I would suggest to consider marketing automation as a methodology for service automation and start service designing the entire customer relationship. Such an approach put the customer in to a spotlight and helps you analyse the internal processes and multi-channel encounters in a new way. When you do analyze the engagements, customers’ motivation and contexts driving customers you can mirror it with customer touch poits with sales, customer service, billing, purchase confirmation communications, online service etc. While studying these touch points and their impact, also consider what is the technical platform for that specific touch point. Having this mapped enable you to look at the entire IT infrastructure and recognize gaps between them. In case you don’t have the necessary data available for answering customers’ questions you will make your company look autistic.
Fixing the gaps in IT infrastructure enable you to fix the reasons why people have doubt and negative experiences along their customer relationship. This is when you can start automating the customer communications. In many cases you have the means to cure the reasons for eg. negative customer service contacts by keeping the customer updated, feeling secure and well served. Considering the full customer journey and relationship help you increase lean process efficiency and simultaneously increase NPS. In current economic environment you can squeeze a lot more efficiency and synergies delivering higher customer value with current or even lower resources (Check out HBR article about managing complexity).
The same tool allowing you to do segmented emailing and event based marketing can be used for process automation and customer care. This is why I think the marketing automation technology should also be leveraged as service automation solution.
The companies often have an existing CRM already in place, like Salesforce,MS Dynamics or such. These mainstream CRM’s are relatively easy to integrate with Marketo, Eloqua, Neolane, ISAS or Hubspot (the price variation between these technologies is huge – you really need to know what want to do when comparing options). BM’s Unica is a fullblown solution for CRM & Automation and a lot of these challenges can be solved with Salesforce and MS Dynamics too. In many cases the company infra already has much more to offer than is being used. In a best case scenario you already have what it takes. You just need to make choices that work best in your existing systems and requirements. The only thing I’m saying is, it is well worth the effort. In case you only really need triggered messaging, eg. Silverpop is an option.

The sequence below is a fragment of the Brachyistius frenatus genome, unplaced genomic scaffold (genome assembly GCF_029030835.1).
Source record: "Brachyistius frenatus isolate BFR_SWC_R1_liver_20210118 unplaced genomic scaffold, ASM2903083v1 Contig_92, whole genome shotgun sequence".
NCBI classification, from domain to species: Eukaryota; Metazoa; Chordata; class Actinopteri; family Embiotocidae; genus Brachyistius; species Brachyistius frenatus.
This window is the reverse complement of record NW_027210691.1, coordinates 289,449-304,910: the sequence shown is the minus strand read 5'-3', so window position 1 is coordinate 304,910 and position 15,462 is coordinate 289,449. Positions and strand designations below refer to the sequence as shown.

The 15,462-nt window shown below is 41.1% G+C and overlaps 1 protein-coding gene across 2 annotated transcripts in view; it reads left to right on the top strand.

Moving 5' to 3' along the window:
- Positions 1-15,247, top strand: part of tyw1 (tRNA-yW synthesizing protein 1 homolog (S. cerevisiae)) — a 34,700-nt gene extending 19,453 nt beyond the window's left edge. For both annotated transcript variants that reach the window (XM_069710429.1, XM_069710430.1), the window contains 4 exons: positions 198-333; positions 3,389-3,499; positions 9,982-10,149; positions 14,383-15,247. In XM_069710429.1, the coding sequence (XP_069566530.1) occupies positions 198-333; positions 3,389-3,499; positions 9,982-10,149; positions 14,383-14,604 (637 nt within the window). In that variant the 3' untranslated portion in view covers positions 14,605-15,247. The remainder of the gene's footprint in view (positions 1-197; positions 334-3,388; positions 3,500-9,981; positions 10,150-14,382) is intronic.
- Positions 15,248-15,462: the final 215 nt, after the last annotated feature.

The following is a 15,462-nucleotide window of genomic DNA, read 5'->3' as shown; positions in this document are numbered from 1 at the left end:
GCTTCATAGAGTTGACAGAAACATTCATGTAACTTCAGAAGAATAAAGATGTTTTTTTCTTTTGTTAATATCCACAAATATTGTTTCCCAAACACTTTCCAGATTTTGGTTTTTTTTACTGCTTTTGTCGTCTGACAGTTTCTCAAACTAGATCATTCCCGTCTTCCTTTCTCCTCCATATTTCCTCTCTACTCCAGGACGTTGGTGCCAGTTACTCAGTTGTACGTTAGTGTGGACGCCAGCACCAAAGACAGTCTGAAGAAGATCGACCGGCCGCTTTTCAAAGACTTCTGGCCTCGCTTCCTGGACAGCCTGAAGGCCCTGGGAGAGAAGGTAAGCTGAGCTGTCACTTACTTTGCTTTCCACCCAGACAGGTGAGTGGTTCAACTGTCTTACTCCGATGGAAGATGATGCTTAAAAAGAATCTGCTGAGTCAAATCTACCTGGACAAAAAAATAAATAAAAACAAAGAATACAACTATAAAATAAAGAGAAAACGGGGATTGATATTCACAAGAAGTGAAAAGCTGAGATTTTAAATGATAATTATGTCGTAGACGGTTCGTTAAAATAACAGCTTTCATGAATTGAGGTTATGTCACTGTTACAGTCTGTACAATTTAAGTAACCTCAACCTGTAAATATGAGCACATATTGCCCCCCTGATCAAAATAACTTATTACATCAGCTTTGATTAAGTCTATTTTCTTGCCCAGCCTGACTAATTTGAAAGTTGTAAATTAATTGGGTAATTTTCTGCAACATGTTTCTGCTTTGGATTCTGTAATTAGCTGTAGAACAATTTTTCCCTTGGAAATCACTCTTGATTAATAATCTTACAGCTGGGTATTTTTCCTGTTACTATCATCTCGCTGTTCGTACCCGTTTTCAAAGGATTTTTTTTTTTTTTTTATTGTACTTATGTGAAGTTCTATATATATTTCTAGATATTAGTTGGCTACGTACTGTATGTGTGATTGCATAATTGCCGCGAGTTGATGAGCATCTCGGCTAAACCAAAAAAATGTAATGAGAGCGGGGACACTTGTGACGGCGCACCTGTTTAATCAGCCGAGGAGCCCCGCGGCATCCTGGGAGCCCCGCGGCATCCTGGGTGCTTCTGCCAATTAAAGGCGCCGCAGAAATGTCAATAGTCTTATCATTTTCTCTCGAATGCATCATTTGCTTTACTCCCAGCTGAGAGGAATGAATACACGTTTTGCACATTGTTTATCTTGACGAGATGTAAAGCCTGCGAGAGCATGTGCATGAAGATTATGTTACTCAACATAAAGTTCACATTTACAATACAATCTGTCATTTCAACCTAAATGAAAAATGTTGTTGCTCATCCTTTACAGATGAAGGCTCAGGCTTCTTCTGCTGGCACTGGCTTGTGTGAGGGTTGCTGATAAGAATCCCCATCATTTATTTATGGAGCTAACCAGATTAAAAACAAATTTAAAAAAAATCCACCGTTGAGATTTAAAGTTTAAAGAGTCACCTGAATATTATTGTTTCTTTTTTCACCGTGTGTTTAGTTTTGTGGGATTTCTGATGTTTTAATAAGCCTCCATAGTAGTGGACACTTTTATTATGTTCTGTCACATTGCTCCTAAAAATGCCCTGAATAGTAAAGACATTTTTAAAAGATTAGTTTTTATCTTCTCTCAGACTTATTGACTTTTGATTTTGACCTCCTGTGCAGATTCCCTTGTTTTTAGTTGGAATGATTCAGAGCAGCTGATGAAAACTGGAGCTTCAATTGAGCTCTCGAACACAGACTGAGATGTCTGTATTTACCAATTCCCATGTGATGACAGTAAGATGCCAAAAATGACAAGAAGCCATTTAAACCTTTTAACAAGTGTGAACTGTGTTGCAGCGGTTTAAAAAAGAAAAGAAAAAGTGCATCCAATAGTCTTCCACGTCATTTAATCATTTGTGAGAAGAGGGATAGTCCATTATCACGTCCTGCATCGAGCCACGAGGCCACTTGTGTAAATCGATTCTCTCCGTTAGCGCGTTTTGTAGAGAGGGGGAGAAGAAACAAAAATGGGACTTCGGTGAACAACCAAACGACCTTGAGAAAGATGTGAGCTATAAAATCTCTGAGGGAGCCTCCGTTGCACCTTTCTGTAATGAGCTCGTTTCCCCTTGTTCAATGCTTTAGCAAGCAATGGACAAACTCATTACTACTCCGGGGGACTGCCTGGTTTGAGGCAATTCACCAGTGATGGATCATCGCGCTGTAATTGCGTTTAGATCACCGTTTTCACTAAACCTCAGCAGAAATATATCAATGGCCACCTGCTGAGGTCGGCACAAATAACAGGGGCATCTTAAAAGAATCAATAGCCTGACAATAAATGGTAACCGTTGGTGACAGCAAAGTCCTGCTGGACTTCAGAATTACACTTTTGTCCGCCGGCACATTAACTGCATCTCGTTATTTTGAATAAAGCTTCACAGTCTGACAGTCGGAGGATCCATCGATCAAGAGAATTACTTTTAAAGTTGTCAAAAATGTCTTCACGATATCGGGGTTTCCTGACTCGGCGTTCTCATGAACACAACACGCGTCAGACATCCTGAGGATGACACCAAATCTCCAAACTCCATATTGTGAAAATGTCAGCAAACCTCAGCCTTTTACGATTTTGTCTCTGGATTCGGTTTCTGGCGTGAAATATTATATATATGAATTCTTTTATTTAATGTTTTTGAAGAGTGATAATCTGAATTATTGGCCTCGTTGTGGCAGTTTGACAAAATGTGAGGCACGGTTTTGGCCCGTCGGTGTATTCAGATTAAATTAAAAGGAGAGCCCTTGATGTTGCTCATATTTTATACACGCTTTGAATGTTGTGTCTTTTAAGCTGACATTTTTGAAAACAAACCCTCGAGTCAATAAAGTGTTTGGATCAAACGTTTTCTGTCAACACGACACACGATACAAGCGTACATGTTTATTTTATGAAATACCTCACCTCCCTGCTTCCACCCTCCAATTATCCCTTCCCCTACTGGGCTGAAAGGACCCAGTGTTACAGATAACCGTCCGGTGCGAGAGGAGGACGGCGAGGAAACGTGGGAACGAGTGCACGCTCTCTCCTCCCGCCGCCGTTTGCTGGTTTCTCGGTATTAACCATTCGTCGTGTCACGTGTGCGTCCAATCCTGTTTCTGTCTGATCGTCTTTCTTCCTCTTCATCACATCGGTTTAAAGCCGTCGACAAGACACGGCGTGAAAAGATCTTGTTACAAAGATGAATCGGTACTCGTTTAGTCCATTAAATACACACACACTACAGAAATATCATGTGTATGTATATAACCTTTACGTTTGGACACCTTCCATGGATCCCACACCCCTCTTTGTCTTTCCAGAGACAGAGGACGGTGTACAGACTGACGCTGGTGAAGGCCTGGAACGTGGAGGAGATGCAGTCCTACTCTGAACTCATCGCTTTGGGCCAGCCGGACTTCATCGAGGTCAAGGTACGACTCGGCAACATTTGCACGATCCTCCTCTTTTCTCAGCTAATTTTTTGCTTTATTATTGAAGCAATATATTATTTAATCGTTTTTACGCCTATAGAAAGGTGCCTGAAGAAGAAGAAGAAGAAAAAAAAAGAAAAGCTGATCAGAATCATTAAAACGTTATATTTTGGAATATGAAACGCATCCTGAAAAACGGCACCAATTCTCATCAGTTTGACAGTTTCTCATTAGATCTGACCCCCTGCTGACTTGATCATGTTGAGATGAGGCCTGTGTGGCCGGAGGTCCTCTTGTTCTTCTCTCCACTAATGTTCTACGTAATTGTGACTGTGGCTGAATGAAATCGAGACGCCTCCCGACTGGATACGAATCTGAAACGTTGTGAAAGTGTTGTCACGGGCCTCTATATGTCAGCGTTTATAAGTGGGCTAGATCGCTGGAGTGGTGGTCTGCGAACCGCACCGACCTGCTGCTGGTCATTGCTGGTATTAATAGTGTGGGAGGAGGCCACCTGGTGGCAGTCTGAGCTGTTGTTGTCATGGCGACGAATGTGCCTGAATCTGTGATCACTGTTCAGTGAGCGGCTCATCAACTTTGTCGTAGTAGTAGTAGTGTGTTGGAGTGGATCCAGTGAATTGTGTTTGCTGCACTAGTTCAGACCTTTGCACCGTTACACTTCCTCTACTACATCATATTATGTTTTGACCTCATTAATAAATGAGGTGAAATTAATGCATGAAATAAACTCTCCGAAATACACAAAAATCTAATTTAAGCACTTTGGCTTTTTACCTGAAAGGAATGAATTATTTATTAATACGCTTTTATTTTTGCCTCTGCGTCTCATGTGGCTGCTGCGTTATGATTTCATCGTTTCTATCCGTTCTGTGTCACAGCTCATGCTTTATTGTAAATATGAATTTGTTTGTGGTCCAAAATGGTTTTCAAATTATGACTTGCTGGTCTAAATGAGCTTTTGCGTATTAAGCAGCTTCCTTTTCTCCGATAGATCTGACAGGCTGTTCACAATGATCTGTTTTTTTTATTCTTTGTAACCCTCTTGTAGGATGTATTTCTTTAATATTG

Many of these technologies are associated with B2B markets and it’s true that they have been developed for B2B and high invenstment B2C categories. This is because the value of single customer is so high that you should really take great care of them and it’s worth the investment. However, in B2C business the sheer number of customers and transactions is so huge that the automation makes sense and the technology price goes down/customer too. The most applied position for these technologies has to do with lead management process. I think, such approach is only a tip of an iceberg.
Let’s look at this challenge from the CMO’s perspective. Majority of critics in NPS measurements are actually an outcome of poor operational experiences. However, these experiences have a major impact on brand perception. I would consider this to be an opportunity for CMO’s to enforce brand identity at experience level and really help driving the brand promise and it’s practical delivery in to all touchpoints accross the company. Marketing is a great influencer in corporate culture and I think these new opportunities only enhance the capability of CMO to make the company better.
I’d really love to hear your experiences and opinions about marketing automation and service automation. Please, let’s learn together.
For more, check out online (others have training, but I haven’t found great tutorials online)
Here’s also Marketo’s “Marketing RFP” that I find quite instructional although it has been done by a vendor who optimize the RFP for their technology 🙂 Marketing automation-RFP
Yes, Business Process Design is business owner’s responsibility, but CMO’s need to understand how to leverage BPM in customer engagements and their outcomes measured with Net Promoter Score. Here’s a brief video on Business Process Management
Most companies approach CRM and marketing automation inside out, I prefer looking outside in. It’s the difference in perception, not in technology that matters. Here’s how Salesforce.com presents their approach as an infograph. It’s a valid approach, I’m just saying that there is more to discover than this: